Neil Malamuth  

Roddick And that was one of our earliest findings that was highly criticized. People said, well, you’re just asking two items, first of all, so then we developed the whole scale of traction to sexual aggression that was much more comprehensive, many more items. people criticize it by saying, well, maybe people will say they will do anything under the hypothetical circumstances where they could be assured of not being caught or punished. We show that that’s not the case. Either that it’s quite specific. Yes, some people say they would engage in certain kinds of behaviors, robbing a bank, whatever, but it’s not necessarily the people who say that they would rape if they could be assured of not being caught that there are more specific things that are being measured Here we show that people who are higher on the self reporting attraction to sexual aggression are more like convicted rapist on all dimensions that have been Measured hostility towards women attitudes, accepting violence against women, sexual arousal, to violence and so forth. So, again, this scale of attraction to sexual aggression, how likely would you be to engage sexual aggression, if you could be assured of not being caught is not necessarily an indication of how the person is actually going to behave in everyday situations. But it does reflect an attraction and acceptance of sexual aggression, that now has been well validated. And all of the criticisms that have been raised I think I’ve been effectively met. And the conclusion remains as a very strong one, that there are many men in the general population who don’t see rape or sexual aggression, as totally reprehensible and outside the potential for them to engage in if you have As you go, are you likely to do it under current circumstances? Most of them if not all of them, say no. But if you asked them if you could be assured of not being caught or punished, as you mentioned, if you use the word rape, a third of men in the general population say yes, there’s some likelihood they would do it. And a majority of men say there’s some likely that they would do it. If you don’t use the word rape, but you use the phrase, force a woman to sexual acts against her will.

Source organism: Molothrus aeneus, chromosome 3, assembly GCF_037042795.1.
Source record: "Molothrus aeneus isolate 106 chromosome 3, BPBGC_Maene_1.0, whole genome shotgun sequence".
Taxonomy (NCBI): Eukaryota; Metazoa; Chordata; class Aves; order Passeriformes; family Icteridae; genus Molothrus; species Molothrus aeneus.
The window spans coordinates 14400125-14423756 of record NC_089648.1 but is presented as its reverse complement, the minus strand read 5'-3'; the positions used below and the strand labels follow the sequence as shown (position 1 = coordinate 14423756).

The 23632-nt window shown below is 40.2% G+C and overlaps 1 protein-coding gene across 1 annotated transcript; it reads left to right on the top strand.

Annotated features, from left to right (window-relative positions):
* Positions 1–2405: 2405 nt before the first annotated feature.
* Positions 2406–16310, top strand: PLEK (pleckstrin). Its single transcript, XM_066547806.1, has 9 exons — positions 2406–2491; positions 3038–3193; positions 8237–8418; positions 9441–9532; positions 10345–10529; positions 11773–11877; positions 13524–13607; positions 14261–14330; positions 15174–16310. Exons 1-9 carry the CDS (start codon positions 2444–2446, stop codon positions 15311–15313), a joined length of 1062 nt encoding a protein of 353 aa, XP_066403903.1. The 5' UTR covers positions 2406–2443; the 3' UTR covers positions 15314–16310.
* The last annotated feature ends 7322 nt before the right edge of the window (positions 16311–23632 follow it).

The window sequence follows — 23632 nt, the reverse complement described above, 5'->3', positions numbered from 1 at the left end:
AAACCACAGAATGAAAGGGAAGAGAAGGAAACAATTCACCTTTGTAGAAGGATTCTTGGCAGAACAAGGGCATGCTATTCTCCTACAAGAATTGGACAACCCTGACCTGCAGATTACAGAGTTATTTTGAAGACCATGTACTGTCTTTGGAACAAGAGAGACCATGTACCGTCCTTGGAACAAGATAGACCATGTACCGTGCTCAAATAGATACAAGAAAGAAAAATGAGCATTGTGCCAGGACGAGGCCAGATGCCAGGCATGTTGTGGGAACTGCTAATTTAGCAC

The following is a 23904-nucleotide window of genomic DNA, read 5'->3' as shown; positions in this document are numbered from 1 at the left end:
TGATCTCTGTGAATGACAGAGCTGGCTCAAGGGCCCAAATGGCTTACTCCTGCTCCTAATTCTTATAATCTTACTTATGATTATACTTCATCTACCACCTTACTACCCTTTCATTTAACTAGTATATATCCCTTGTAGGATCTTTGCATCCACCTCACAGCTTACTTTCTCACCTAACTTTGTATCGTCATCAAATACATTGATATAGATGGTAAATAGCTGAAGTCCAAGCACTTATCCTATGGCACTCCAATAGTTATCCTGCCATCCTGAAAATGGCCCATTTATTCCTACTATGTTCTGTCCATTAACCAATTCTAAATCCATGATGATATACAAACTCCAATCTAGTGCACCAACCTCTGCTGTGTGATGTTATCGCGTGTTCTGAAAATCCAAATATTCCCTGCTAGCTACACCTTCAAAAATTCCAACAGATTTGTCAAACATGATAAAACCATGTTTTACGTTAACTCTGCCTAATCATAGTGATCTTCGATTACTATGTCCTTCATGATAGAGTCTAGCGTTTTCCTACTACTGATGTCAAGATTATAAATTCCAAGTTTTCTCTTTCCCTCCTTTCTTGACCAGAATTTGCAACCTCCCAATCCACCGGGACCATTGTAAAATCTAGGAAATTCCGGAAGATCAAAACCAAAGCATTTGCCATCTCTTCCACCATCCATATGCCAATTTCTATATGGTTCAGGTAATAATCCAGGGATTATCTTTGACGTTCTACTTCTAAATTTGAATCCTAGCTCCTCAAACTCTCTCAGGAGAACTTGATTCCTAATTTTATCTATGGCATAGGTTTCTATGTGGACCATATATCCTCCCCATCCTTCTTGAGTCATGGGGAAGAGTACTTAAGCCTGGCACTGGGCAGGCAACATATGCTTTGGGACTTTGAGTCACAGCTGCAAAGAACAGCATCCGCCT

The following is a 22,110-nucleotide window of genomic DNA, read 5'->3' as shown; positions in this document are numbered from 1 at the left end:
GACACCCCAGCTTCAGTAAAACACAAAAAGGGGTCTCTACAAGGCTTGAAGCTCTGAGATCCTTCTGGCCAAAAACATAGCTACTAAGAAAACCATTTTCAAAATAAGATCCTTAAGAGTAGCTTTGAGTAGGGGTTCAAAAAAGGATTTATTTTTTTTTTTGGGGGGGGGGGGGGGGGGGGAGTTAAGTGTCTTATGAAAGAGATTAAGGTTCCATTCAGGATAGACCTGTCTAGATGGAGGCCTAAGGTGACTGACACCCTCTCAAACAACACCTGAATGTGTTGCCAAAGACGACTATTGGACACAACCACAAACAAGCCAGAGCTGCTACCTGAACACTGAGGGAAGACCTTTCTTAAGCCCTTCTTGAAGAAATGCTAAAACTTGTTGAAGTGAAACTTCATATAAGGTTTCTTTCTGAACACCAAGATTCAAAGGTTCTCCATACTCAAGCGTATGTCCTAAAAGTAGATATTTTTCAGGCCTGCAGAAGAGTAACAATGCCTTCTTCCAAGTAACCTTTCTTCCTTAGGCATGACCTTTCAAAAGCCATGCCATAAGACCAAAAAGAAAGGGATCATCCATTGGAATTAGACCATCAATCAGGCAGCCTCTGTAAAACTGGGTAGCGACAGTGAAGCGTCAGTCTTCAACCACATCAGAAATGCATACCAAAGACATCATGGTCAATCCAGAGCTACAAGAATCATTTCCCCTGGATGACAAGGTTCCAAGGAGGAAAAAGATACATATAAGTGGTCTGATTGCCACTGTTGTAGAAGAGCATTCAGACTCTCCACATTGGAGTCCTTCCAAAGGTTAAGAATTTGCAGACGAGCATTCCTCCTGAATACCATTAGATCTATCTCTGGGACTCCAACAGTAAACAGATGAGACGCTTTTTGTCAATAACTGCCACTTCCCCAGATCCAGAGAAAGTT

Sasza Lohrey